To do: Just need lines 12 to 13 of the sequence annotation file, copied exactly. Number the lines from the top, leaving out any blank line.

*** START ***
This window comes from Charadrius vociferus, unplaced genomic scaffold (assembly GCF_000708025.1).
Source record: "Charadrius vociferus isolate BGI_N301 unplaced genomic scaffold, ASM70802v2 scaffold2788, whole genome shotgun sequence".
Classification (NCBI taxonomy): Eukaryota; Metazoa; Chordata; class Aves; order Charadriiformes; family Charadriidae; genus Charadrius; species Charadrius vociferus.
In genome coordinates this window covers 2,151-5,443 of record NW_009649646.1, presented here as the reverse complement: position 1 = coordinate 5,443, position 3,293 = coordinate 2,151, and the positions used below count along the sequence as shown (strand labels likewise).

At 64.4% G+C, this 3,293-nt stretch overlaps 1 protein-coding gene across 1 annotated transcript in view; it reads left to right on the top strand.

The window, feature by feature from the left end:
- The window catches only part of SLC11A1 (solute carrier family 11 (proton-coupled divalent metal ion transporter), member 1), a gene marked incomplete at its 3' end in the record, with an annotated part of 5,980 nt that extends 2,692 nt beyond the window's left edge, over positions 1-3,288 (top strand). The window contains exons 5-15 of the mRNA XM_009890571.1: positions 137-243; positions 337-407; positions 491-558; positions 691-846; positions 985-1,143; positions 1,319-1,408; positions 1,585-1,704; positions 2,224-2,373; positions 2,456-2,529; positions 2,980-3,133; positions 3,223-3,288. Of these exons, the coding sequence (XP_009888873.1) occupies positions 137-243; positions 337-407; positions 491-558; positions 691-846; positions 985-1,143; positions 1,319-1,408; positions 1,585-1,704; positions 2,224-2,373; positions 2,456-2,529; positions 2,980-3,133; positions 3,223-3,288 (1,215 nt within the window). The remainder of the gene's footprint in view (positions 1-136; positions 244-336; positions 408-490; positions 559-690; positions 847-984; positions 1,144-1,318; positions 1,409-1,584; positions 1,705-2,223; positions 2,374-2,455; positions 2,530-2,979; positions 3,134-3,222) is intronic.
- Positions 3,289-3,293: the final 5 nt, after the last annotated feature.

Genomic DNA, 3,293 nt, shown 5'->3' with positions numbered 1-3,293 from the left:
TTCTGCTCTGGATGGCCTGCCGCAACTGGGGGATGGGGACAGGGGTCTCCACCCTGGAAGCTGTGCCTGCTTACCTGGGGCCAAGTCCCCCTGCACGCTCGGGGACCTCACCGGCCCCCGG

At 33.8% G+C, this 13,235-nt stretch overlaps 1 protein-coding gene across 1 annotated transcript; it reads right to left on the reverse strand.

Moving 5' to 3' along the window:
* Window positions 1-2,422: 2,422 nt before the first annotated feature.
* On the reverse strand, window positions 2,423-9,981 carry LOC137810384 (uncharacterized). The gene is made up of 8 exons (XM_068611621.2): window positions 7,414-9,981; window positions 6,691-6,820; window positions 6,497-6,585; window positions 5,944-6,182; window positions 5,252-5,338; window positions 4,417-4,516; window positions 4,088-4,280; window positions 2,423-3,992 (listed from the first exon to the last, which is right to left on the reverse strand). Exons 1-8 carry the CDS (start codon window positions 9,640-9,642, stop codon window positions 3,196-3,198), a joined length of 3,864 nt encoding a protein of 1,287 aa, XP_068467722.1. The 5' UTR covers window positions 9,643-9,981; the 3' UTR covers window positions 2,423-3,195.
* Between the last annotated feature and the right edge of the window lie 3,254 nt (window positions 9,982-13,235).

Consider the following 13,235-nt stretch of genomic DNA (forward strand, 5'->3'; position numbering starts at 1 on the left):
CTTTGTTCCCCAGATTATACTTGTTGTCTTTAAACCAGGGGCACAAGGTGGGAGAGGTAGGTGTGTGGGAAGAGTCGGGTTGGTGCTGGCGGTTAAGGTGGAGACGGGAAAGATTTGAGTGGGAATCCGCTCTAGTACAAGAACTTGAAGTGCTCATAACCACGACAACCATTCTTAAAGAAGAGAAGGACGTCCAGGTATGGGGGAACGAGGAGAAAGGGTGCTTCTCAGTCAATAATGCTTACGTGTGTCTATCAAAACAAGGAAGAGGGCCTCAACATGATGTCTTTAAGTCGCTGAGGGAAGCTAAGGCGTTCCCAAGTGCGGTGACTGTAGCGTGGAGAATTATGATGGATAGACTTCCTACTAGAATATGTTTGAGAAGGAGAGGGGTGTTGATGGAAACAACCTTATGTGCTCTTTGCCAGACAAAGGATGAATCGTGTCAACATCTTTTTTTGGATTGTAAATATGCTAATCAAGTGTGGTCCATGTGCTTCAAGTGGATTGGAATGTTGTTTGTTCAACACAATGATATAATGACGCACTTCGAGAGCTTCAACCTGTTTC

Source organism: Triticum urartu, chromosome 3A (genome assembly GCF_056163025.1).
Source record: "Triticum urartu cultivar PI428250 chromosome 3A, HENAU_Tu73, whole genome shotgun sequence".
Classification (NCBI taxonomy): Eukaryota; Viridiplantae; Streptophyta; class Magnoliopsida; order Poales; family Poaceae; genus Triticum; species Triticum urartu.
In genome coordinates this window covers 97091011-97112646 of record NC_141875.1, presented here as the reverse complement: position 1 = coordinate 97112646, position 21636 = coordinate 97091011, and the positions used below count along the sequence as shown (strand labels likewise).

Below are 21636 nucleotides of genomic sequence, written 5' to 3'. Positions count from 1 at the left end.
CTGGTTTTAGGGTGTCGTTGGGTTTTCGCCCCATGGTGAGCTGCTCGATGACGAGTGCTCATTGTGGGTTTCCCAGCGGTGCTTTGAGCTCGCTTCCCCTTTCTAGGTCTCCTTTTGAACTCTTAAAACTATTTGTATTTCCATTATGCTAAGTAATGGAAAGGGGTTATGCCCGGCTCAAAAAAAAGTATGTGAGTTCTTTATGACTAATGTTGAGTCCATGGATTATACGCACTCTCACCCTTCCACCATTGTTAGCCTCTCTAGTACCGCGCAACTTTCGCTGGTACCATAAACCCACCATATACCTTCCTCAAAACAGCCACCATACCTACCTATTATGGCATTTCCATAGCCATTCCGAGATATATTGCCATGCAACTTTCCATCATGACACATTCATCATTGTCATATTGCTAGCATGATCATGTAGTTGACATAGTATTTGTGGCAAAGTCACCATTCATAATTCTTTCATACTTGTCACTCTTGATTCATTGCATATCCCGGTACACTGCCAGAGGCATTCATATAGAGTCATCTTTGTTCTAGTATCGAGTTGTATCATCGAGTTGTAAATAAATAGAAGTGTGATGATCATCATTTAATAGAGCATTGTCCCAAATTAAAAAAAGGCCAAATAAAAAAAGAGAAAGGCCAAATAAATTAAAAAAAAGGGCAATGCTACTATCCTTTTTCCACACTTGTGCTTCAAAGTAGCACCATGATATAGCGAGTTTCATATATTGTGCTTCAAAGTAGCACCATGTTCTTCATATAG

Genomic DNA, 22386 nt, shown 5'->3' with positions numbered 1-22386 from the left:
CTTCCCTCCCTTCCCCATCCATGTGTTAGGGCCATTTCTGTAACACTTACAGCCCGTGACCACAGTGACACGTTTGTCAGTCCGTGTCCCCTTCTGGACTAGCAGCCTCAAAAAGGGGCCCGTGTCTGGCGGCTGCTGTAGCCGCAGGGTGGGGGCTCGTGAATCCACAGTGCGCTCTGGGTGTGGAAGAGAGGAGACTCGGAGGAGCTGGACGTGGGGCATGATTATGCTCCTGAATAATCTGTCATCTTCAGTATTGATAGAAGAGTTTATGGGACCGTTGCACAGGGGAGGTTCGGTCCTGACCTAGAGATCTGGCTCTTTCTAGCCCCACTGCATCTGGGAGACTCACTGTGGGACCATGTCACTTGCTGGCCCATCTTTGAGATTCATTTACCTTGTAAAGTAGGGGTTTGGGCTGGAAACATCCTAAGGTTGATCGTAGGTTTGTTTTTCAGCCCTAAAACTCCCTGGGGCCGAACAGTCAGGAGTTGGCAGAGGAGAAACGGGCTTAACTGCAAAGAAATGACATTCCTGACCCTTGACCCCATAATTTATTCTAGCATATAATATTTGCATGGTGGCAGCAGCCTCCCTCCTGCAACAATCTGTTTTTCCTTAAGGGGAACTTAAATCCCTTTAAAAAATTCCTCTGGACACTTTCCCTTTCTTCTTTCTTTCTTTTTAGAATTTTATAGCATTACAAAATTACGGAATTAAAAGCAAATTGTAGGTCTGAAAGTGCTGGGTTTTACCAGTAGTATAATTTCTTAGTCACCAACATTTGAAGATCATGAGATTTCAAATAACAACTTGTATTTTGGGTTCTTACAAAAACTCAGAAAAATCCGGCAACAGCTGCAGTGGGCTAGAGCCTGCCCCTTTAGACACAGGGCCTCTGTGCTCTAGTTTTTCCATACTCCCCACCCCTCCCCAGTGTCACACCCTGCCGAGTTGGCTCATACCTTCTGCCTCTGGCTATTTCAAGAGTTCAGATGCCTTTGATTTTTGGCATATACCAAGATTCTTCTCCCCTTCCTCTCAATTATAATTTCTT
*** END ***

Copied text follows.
Moving 5' to 3' along the window:
* Window positions 1-2,422: 2,422 nt before the first annotated feature.